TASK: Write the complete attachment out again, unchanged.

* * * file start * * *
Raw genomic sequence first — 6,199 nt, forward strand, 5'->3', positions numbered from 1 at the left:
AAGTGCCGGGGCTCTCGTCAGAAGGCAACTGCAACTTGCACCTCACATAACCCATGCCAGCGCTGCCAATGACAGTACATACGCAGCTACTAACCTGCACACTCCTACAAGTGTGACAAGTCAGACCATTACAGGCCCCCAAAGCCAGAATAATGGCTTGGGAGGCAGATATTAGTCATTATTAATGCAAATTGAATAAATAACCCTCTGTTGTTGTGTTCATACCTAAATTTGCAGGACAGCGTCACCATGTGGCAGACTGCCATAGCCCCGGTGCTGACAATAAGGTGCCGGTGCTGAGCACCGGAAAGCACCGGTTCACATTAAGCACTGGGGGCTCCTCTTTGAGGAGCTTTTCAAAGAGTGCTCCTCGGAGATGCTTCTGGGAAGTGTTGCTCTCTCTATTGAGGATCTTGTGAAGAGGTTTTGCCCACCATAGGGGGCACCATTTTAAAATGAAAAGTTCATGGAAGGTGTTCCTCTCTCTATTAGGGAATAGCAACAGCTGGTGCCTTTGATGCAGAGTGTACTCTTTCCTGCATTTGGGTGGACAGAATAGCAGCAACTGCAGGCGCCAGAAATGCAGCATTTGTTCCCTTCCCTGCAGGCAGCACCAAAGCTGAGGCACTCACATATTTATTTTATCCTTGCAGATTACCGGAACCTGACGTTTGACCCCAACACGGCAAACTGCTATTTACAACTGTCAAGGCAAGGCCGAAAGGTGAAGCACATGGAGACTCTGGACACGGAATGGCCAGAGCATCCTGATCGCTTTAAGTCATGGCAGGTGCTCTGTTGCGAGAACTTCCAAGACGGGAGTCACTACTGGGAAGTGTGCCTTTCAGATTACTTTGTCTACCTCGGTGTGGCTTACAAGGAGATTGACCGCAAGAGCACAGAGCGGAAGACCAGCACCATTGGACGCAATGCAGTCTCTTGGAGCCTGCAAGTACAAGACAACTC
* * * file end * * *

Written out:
Raw genomic sequence first — 6,199 nt, forward strand, 5'->3', positions numbered from 1 at the left:
AAGTGCCGGGGCTCTCGTCAGAAGGCAACTGCAACTTGCACCTCACATAACCCATGCCAGCGCTGCCAATGACAGTACATACGCAGCTACTAACCTGCACACTCCTACAAGTGTGACAAGTCAGACCATTACAGGCCCCCAAAGCCAGAATAATGGCTTGGGAGGCAGATATTAGTCATTATTAATGCAAATTGAATAAATAACCCTCTGTTGTTGTGTTCATACCTAAATTTGCAGGACAGCGTCACCATGTGGCAGACTGCCATAGCCCCGGTGCTGACAATAAGGTGCCGGTGCTGAGCACCGGAAAGCACCGGTTCACATTAAGCACTGGGGGCTCCTCTTTGAGGAGCTTTTCAAAGAGTGCTCCTCGGAGATGCTTCTGGGAAGTGTTGCTCTCTCTATTGAGGATCTTGTGAAGAGGTTTTGCCCACCATAGGGGGCACCATTTTAAAATGAAAAGTTCATGGAAGGTGTTCCTCTCTCTATTAGGGAATAGCAACAGCTGGTGCCTTTGATGCAGAGTGTACTCTTTCCTGCATTTGGGTGGACAGAATAGCAGCAACTGCAGGCGCCAGAAATGCAGCATTTGTTCCCTTCCCTGCAGGCAGCACCAAAGCTGAGGCACTCACATATTTATTTTATCCTTGCAGATTACCGGAACCTGACGTTTGACCCCAACACGGCAAACTGCTATTTACAACTGTCAAGGCAAGGCCGAAAGGTGAAGCACATGGAGACTCTGGACACGGAATGGCCAGAGCATCCTGATCGCTTTAAGTCATGGCAGGTGCTCTGTTGCGAGAACTTCCAAGACGGGAGTCACTACTGGGAAGTGTGCCTTTCAGATTACTTTGTCTACCTCGGTGTGGCTTACAAGGAGATTGACCGCAAGAGCACAGAGCGGAAGACCAGCACCATTGGACGCAATGCAGTCTCTTGGAGCCTGCAAGTACAAGACAACTC